1. Solution. A quick calculation shows that $T^*Tv = ||x||^2\langle v, u \rangle u$ for every $v \in V$. The map $R \in \mathcal{L}(V)$ defined by

$$ Rv = \frac{||x||}{||u||}\langle v, u \rangle u $$ is a square root of $T^*T$. Moreover, it is easy to check that $\langle Rv, v \rangle \ge 0$ for all $v \in V$. We but need to prove that $R$ is self-adjoint. Let $e_1, \dots, e_n$ be an orthonormal basis of $V$. We can write

$$ u = a_1 e_1 + \dots + a_n e_n $$ for some $a_1, \dots, a_n \in \mathbb{F}$. Note that

$$ Re_j = \frac{||x||}{||u||}\langle e_j, u \rangle u = \frac{||x||}{||u||}(a_j \overline{a_1} e_1 + \dots + a_j \overline{a_n} e_n). $$ Therefore, the matrix of $R$ with respect to the basis $e_1, \dots, e_n$ has entries defined by

$$ \mathcal{M}(R)_{j, k} = \frac{||x||}{||u||}a_j \overline{a_k}. $$ Thus $\mathcal{M}(R)_{j, k} = \overline{\mathcal{M}(R)_{k, j}}$, that is, $\mathcal{M}(R) = \mathcal{M}(R^*)$. Hence $R$ is self-adjoint.

2. Solution. Define $T \in \mathcal{L}(\mathbb{C}^2)$ by

$$ \begin{aligned} Te_1 &= 0\\ Te_2 &= 5e_1 \end{aligned} $$ where $e_1, e_2$ is the standard basis of $\mathbb{C}^2$. Then the matrix of $T$ with respect to this is basis is $$ \mathcal{M}(T) = \begin{pmatrix}0 & 5\\0 & 0\end{pmatrix}, $$ which is upper triangular. Thus $0$ is the only eigenvalue of $T$. We have

$$ \mathcal{M}(T^*T) = \mathcal{M}(T^*)\mathcal{M}(T) = \begin{pmatrix}0 & 0\\5 & 0\end{pmatrix}\begin{pmatrix}0 & 5\\0 & 0\end{pmatrix} = \begin{pmatrix}0 & 0\\0 & 25\end{pmatrix}. $$ Hence the eigenvalues of $T^*T$ are $0$ and $25$. By 7.52, the singular values of $T$ are $0$ and $5$.

3. Solution. By the Polar Decomposition (7.45), there exists an isometry $S \in \mathcal{L}(V)$ such that $T^* = S\sqrt{TT^*}$. Taking the adjoint of each side, we get

$$ T = (S\sqrt{TT^*})^* = (\sqrt{TT^*})^*S^* = \sqrt{TT^*}S^*, $$ where the last equality follows because $\sqrt{TT^*}$ is self-adjoint. This yields the desired result, because $S^*$ is also an isometry.

4. Solution. Let $v \in V$ be an eigenvector of $\sqrt{T^*T}$ with $||v|| = 1$ corresponding to $s$ and let $S \in \mathcal{L}(V)$ be an isometry such that $T = S\sqrt{T^*T}$. Then $$ ||Tv|| = ||S\sqrt{T^*T}v|| = ||\sqrt{T^*T}v|| = |s|\:||v|| = |s| = s, $$ where the last equality follows because $\sqrt{T^*T}$ is positive.

5. Solution. We have

$$ \mathcal{M}(T^*T) = \mathcal{M}(T^*)\mathcal{M}(T) = \begin{pmatrix}0 & 1\\-4 & 0\end{pmatrix}\begin{pmatrix}0 & -4\\1 & 0\end{pmatrix} = \begin{pmatrix}1 & 0\\0 & 16\end{pmatrix}. $$ Therefore, the singular values of $T$ are $1$ and $4$.

6. Solution. We will use the orthonormal basis $\sqrt{\frac{1}{2}}, \sqrt{\frac{3}{2}}x, \sqrt{\frac{45}{8}}\left(x^2 – \frac{1}{3}\right)$ of $\mathcal{P}_2(\mathbb{R})$, which was found in the example.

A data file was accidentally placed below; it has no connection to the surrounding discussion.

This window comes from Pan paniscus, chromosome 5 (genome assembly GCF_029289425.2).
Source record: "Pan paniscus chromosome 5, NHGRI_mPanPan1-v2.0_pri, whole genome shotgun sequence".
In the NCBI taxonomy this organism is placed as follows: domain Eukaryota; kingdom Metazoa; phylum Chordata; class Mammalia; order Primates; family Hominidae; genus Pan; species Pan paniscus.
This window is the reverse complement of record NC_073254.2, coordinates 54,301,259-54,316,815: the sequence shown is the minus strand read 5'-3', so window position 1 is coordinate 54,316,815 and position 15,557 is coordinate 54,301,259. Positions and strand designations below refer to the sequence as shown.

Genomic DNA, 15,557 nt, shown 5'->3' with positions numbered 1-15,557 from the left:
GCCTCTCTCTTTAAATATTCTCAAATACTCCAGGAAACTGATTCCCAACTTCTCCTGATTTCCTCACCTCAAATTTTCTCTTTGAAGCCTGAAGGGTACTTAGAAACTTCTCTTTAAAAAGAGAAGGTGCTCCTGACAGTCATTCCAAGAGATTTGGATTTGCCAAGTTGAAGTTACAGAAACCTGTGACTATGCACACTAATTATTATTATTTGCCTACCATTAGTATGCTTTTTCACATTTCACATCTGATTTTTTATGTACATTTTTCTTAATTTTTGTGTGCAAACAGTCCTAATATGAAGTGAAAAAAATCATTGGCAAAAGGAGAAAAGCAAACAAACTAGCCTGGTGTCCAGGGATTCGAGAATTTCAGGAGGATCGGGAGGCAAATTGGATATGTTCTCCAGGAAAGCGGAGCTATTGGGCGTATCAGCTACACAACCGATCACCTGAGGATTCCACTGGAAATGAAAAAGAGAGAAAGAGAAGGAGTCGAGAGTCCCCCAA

We have

$$ \begin{aligned} D\sqrt{\frac{1}{2}} &= 0\\ D\sqrt{\frac{3}{2}}x &= \sqrt{3}\left(\sqrt{\frac{1}{2}}\right)\\ D\sqrt{\frac{45}{8}}\left(x^2 – \frac{1}{3}\right) &= \sqrt{15}\left(\sqrt{\frac{3}{2}}x\right). \end{aligned} $$ Therefore

$$ \mathcal{M}(D) = \begin{pmatrix} 0 & \sqrt{3} & 0\\ 0 & 0 & \sqrt{15}\\ 0 & 0 & 0 \end{pmatrix}. $$ Thus

$$ \mathcal{M}(D^*D) = \begin{pmatrix} 0 & 0 & 0\\ \sqrt{3} & 0 & 0\\ 0 & \sqrt{15} & 0 \end{pmatrix} \begin{pmatrix} 0 & \sqrt{3} & 0\\ 0 & 0 & \sqrt{15}\\ 0 & 0 & 0 \end{pmatrix} = \begin{pmatrix} 0 & 0 & 0\\ 0 & 3 & 0\\ 0 & 0 & 15 \end{pmatrix}. $$ Thus, the singular values of $D$ are $0, \sqrt{3}, \sqrt{15}$.

7. Solution. A quick calculation, like the ones in the previous exercises, shows that

$$ T^*T(z_1, z_2, z_3) = (4z_1, 9z_2, z_3). $$ Thus

$$ \sqrt{T^*T}(z_1, z_2, z_3) = (2z_1, 3z_2, z_3). $$ Define $S \in \mathcal{L}(\mathbb{F}^3)$ by

$$ S(z_1, z_2, z_3) = (z_3, z_1, z_2). $$ $S$ is clearly an isometry (it maps the standard basis, which is orthonormal, to a permutation of the standard basis) and we have $S\sqrt{T^*T} = T$.

8. Solution. Let $S’ \in \mathcal{L}(V)$ be an isometry such that $T = S’\sqrt{T^*T}$. Then

$$ \begin{aligned} 0 &= ||Tv|| – ||Tv||\\ &= ||S^*Tv|| – ||S’^*Tv||\\ &= ||Rv|| – ||\sqrt{T^*T}v||\\ &= \langle R^*Rv, v \rangle – \langle T^*Tv, v \rangle\\ &= \langle (R^*R – T^*T)v, v \rangle\\ &= \langle (R^2 – T^*T)v, v \rangle \end{aligned} $$ where the last line follows because $R$ is self-adjoint. 7.16 now implies that $R^2 = T^*T$. Since $R$ is positive and the positive square root of $T^*T$ is unique (by 7.36), it follows that $R = \sqrt{T^*T}$.

9. Solution. Consider the proof of 7.45. $T$ being invertible implies $\operatorname{dim} (\operatorname{range} T)^\perp = 0$, thus $S_2 = 0$ and so $S = S_1$. Clearly $S_1$ is unique, so $S$ must also be unique. Conversely, if $S$ is unique then $S_2 = 0$, otherwise we could set $S = S_1 – S_2$ and it would still be an isometry satisfying $T = S\sqrt{T^*T}$. This implies that $m = 0$, because from the defintion we see that $S_2$ must be invertible for any positive integer $m$. Thus $\operatorname{dim} (\operatorname{range} T)^\perp = 0$ and so $T$ is invertible.

10. Solution. Suppose $\lambda$ is an eigenvalue of $T$ and $v$ a corresponding eigenvector. Then

$$ T^*Tv = T^2v = \lambda^2 v = |\lambda|^2v, $$ where the last equality follows because the eigenvalues of self-adjoint operators are real (see 7.13). Therefore, the eigenvectors of $T$ are also eigenvectors of $T^*T$ with corresponding eigenvalues squared. Since $T$ has a basis consisting of eigenvectors, so does $T^*T$ and thus all eigenvalues of $T^*T$ are squares of the absolute values of eigenvalues of $T$. 7.52 now implies that the singular values of $T$ are the absolute values of the eigenvalues of $T$.